To the left is an image of the device manager from a not upgraded Virtual machine, it shows an unknown device, to the right is an upgraded machine, and here it shows the Virtual Dynamic Memory Driver under system Devices. this driver is responsible for the possibility to balloon memory. The whitepaper says the following on ballooning:
In order to be able to dynamically remove memory from a virtual machine, Dynamic Memory employs a process called ballooning. Ballooning works by having the virtual machine and the host agree that certain memory pages will no longer be accessible by the guest.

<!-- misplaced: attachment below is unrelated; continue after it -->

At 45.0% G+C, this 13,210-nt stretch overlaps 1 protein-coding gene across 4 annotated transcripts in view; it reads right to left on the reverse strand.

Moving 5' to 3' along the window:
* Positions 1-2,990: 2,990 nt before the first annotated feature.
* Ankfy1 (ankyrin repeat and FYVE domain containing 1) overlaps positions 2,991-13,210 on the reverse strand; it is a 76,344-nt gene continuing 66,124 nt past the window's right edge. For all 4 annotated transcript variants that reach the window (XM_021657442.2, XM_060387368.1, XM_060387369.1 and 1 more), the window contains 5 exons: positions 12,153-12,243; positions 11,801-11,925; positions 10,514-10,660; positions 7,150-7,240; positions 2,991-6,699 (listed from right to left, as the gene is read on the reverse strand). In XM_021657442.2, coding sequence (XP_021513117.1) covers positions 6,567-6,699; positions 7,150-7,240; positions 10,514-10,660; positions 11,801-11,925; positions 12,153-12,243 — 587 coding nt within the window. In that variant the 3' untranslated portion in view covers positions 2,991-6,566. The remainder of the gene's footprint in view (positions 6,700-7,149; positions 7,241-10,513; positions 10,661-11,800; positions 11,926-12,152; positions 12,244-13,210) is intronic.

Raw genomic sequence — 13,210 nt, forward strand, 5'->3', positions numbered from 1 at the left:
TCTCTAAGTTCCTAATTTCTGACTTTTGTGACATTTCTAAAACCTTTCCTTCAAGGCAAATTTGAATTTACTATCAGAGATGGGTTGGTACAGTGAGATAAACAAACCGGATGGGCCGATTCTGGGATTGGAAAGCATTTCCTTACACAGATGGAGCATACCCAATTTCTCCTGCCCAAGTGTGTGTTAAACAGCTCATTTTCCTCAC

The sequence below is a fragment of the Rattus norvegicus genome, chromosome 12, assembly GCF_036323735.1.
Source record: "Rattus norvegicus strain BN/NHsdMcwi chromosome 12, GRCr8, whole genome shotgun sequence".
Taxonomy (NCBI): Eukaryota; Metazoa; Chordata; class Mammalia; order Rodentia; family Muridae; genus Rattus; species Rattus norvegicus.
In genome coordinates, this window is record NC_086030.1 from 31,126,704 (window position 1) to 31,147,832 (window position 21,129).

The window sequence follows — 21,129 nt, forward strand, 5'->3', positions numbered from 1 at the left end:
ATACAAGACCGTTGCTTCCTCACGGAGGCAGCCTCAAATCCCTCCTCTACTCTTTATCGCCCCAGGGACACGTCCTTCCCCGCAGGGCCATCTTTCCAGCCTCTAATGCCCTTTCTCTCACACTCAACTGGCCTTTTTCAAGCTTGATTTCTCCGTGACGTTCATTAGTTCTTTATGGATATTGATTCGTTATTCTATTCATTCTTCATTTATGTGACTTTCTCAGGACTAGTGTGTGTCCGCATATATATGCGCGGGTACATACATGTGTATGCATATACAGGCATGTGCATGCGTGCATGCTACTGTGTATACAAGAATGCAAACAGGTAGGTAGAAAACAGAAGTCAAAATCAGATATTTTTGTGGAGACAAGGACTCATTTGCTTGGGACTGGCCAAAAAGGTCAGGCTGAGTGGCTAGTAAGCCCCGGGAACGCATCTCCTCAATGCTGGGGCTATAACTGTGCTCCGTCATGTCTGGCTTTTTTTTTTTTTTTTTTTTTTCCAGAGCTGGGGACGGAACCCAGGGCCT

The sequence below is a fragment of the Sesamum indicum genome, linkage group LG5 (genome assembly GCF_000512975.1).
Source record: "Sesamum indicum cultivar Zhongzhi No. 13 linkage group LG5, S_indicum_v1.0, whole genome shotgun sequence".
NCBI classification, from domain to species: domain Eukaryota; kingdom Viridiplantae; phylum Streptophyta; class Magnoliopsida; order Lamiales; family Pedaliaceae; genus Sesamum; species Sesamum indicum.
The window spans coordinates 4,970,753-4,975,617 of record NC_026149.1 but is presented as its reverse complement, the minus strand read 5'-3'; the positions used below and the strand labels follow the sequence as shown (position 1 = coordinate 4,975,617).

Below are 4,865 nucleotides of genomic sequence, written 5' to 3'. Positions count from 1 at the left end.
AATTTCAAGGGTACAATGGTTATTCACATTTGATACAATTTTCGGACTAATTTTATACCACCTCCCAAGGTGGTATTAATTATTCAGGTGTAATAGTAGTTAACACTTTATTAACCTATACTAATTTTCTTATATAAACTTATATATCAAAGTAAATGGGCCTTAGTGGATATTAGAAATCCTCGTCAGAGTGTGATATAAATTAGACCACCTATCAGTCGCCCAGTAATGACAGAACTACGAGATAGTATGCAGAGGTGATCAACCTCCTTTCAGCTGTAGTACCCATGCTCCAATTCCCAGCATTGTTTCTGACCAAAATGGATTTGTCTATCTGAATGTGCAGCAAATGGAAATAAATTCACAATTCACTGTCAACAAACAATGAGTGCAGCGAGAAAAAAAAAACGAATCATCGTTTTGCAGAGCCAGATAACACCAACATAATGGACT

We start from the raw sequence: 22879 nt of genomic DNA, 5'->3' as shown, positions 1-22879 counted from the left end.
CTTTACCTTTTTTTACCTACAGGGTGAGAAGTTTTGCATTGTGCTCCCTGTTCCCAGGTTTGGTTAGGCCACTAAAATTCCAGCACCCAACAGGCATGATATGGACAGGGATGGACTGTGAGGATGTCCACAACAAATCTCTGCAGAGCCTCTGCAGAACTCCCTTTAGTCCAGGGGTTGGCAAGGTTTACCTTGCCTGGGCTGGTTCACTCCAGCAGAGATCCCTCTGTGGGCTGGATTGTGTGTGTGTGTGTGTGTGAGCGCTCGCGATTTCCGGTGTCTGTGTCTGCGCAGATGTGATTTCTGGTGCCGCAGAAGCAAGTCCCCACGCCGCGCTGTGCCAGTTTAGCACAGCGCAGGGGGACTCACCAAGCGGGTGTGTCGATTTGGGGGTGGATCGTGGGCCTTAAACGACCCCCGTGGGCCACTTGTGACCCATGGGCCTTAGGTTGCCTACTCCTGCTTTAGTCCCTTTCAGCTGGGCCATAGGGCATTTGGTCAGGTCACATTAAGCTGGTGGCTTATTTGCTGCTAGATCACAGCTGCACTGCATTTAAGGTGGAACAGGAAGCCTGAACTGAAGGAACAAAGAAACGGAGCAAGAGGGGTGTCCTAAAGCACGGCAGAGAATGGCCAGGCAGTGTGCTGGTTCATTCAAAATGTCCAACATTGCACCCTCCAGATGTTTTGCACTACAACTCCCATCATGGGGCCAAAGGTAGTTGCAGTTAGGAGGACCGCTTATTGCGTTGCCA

Should the virtual machine later request additional memory from the host, memory pages that were previously ballooned will be unballooned as needed until all ballooned pages have been returned to the guest. Should the guest continue to request additional memory after this, Dynamic Memory allocates more memory to the virtual machine.
The task manager will keep showing the amount of memory available to the Guest OS before the amount of available (physical) memory is removed, thus not breaking any application that is depending on these numbers.